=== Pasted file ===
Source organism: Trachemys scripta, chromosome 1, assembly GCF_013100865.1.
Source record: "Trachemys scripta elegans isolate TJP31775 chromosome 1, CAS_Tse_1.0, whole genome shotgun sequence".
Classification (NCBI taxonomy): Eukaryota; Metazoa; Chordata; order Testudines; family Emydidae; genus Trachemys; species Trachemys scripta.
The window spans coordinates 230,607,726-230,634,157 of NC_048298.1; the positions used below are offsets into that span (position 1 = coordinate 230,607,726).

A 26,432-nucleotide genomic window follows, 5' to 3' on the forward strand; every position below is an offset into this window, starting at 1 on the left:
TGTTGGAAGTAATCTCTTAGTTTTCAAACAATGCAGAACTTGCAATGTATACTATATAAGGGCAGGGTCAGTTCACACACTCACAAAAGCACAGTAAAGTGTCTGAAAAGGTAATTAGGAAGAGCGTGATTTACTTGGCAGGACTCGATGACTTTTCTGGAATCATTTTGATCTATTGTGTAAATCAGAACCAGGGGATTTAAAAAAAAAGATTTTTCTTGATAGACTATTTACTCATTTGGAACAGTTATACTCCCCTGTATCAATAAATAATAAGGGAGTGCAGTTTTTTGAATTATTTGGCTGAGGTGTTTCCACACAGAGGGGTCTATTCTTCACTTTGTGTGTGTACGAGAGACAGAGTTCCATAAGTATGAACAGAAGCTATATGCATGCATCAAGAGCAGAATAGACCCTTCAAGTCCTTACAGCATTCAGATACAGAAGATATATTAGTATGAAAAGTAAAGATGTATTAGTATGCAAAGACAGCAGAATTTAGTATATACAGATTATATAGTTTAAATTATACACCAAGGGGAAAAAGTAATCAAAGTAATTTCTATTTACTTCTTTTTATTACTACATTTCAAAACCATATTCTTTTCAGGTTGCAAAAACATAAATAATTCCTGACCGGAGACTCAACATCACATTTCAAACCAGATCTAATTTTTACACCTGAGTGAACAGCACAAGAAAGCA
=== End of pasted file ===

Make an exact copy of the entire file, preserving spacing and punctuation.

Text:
Source organism: Trachemys scripta, chromosome 1, assembly GCF_013100865.1.
Source record: "Trachemys scripta elegans isolate TJP31775 chromosome 1, CAS_Tse_1.0, whole genome shotgun sequence".
Classification (NCBI taxonomy): Eukaryota; Metazoa; Chordata; order Testudines; family Emydidae; genus Trachemys; species Trachemys scripta.
The window spans coordinates 230,607,726-230,634,157 of NC_048298.1; the positions used below are offsets into that span (position 1 = coordinate 230,607,726).

A 26,432-nucleotide genomic window follows, 5' to 3' on the forward strand; every position below is an offset into this window, starting at 1 on the left:
TGTTGGAAGTAATCTCTTAGTTTTCAAACAATGCAGAACTTGCAATGTATACTATATAAGGGCAGGGTCAGTTCACACACTCACAAAAGCACAGTAAAGTGTCTGAAAAGGTAATTAGGAAGAGCGTGATTTACTTGGCAGGACTCGATGACTTTTCTGGAATCATTTTGATCTATTGTGTAAATCAGAACCAGGGGATTTAAAAAAAAAGATTTTTCTTGATAGACTATTTACTCATTTGGAACAGTTATACTCCCCTGTATCAATAAATAATAAGGGAGTGCAGTTTTTTGAATTATTTGGCTGAGGTGTTTCCACACAGAGGGGTCTATTCTTCACTTTGTGTGTGTACGAGAGACAGAGTTCCATAAGTATGAACAGAAGCTATATGCATGCATCAAGAGCAGAATAGACCCTTCAAGTCCTTACAGCATTCAGATACAGAAGATATATTAGTATGAAAAGTAAAGATGTATTAGTATGCAAAGACAGCAGAATTTAGTATATACAGATTATATAGTTTAAATTATACACCAAGGGGAAAAAGTAATCAAAGTAATTTCTATTTACTTCTTTTTATTACTACATTTCAAAACCATATTCTTTTCAGGTTGCAAAAACATAAATAATTCCTGACCGGAGACTCAACATCACATTTCAAACCAGATCTAATTTTTACACCTGAGTGAACAGCACAAGAAAGCA